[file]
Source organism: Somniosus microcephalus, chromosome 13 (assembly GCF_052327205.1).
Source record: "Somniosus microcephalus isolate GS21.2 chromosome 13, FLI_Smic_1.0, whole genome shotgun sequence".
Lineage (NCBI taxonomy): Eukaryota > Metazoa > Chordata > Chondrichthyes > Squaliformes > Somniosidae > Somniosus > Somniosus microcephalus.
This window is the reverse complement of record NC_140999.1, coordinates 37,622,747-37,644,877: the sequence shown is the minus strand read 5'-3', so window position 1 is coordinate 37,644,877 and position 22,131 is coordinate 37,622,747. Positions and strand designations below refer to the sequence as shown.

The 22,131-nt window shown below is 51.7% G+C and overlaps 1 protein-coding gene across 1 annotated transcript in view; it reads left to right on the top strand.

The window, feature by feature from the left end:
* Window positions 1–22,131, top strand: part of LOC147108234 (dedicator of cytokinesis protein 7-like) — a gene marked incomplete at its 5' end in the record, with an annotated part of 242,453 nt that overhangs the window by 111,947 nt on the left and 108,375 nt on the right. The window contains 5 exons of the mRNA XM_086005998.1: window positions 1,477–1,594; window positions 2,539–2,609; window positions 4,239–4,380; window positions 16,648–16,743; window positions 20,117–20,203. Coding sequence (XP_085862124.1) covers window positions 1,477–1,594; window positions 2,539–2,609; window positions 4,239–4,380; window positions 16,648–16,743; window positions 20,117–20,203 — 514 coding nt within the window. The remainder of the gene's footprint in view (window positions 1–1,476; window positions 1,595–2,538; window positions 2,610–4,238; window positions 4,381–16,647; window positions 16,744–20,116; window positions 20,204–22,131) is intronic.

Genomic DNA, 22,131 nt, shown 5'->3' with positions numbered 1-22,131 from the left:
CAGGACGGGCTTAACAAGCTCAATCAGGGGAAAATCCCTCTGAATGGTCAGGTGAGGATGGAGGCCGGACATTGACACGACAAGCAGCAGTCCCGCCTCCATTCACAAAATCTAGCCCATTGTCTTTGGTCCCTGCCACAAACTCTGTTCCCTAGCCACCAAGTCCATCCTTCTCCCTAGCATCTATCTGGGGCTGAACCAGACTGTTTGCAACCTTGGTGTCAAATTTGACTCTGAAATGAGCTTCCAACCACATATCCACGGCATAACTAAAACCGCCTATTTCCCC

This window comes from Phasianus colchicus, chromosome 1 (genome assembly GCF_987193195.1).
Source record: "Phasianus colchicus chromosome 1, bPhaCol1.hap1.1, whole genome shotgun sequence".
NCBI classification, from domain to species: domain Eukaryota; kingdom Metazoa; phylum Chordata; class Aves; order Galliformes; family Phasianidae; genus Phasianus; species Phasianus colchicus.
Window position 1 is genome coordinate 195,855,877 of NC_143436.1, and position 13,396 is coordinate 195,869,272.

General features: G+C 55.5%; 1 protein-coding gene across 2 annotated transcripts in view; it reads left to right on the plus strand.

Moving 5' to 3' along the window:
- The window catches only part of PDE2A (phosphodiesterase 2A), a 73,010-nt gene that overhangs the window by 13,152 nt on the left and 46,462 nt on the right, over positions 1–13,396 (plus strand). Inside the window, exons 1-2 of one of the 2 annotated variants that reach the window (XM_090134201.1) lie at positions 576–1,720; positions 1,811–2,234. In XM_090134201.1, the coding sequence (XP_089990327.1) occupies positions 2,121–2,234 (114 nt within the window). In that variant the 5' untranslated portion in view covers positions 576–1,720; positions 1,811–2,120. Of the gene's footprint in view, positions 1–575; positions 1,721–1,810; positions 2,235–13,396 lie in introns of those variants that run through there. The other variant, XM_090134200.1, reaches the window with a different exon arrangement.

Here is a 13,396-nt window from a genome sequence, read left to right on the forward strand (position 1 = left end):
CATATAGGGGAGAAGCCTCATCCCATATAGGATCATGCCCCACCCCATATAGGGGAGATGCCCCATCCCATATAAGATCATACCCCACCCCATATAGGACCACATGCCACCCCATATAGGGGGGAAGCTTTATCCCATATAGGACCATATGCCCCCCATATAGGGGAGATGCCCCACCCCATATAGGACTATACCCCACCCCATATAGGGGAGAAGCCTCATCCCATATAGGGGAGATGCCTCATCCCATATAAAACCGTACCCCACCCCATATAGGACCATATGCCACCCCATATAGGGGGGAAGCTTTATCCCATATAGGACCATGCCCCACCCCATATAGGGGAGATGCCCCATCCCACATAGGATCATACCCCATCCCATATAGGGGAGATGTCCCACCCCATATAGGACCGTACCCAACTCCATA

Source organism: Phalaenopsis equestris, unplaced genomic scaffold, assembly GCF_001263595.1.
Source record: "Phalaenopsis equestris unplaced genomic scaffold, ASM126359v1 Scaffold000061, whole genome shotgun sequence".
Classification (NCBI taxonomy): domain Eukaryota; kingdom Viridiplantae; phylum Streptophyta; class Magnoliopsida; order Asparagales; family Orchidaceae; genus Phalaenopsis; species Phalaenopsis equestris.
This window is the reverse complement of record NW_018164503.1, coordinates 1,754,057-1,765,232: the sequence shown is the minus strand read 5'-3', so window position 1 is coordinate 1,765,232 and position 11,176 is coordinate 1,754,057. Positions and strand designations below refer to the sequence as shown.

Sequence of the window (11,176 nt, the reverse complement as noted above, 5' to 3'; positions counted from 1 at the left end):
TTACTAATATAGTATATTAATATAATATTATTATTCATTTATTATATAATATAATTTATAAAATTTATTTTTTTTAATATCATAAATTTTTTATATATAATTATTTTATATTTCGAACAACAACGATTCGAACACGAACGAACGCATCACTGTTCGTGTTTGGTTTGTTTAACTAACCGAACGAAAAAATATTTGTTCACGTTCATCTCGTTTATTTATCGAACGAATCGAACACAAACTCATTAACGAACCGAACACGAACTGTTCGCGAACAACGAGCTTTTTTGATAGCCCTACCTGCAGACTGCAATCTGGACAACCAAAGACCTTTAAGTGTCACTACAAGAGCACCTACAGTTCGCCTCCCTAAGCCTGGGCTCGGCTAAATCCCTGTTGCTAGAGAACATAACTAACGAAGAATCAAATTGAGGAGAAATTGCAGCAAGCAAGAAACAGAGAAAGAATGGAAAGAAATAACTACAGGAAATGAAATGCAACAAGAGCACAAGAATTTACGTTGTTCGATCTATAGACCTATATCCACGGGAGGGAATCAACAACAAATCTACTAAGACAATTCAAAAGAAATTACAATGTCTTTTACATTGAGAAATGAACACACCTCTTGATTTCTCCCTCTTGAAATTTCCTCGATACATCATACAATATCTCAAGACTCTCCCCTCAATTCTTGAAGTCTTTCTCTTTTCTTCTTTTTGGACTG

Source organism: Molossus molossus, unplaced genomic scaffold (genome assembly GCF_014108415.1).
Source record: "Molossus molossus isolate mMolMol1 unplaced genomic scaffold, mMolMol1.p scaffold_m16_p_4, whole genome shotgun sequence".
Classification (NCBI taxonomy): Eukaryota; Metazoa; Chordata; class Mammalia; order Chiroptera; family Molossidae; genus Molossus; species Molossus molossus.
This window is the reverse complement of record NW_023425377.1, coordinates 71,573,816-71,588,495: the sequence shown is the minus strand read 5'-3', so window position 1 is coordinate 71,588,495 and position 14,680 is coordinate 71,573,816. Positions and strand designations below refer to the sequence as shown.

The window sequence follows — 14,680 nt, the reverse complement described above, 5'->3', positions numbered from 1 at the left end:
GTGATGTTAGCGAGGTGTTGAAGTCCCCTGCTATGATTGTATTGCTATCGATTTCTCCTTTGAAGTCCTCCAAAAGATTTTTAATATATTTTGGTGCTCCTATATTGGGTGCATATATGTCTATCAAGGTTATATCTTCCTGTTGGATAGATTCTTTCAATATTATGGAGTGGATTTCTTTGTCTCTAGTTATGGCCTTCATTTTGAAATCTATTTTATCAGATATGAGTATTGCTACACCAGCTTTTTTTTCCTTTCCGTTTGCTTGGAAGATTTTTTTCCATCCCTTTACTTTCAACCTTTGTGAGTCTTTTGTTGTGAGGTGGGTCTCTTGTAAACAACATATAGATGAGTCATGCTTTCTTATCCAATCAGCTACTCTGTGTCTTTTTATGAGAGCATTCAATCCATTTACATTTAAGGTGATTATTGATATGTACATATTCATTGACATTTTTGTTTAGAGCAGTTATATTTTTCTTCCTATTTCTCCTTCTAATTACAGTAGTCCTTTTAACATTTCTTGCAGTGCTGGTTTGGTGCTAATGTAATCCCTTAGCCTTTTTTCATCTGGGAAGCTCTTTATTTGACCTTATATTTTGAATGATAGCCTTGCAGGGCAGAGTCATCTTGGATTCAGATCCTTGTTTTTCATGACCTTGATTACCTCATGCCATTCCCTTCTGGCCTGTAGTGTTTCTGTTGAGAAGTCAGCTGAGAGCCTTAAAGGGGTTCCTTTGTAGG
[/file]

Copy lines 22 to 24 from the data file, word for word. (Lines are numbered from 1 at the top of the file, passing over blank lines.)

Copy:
This window is the reverse complement of record NW_018164503.1, coordinates 1,754,057-1,765,232: the sequence shown is the minus strand read 5'-3', so window position 1 is coordinate 1,765,232 and position 11,176 is coordinate 1,754,057. Positions and strand designations below refer to the sequence as shown.

Sequence of the window (11,176 nt, the reverse complement as noted above, 5' to 3'; positions counted from 1 at the left end):
TTACTAATATAGTATATTAATATAATATTATTATTCATTTATTATATAATATAATTTATAAAATTTATTTTTTTTAATATCATAAATTTTTTATATATAATTATTTTATATTTCGAACAACAACGATTCGAACACGAACGAACGCATCACTGTTCGTGTTTGGTTTGTTTAACTAACCGAACGAAAAAATATTTGTTCACGTTCATCTCGTTTATTTATCGAACGAATCGAACACAAACTCATTAACGAACCGAACACGAACTGTTCGCGAACAACGAGCTTTTTTGATAGCCCTACCTGCAGACTGCAATCTGGACAACCAAAGACCTTTAAGTGTCACTACAAGAGCACCTACAGTTCGCCTCCCTAAGCCTGGGCTCGGCTAAATCCCTGTTGCTAGAGAACATAACTAACGAAGAATCAAATTGAGGAGAAATTGCAGCAAGCAAGAAACAGAGAAAGAATGGAAAGAAATAACTACAGGAAATGAAATGCAACAAGAGCACAAGAATTTACGTTGTTCGATCTATAGACCTATATCCACGGGAGGGAATCAACAACAAATCTACTAAGACAATTCAAAAGAAATTACAATGTCTTTTACATTGAGAAATGAACACACCTCTTGATTTCTCCCTCTTGAAATTTCCTCGATACATCATACAATATCTCAAGACTCTCCCCTCAATTCTTGAAGTCTTTCTCTTTTCTTCTTTTTGGACTG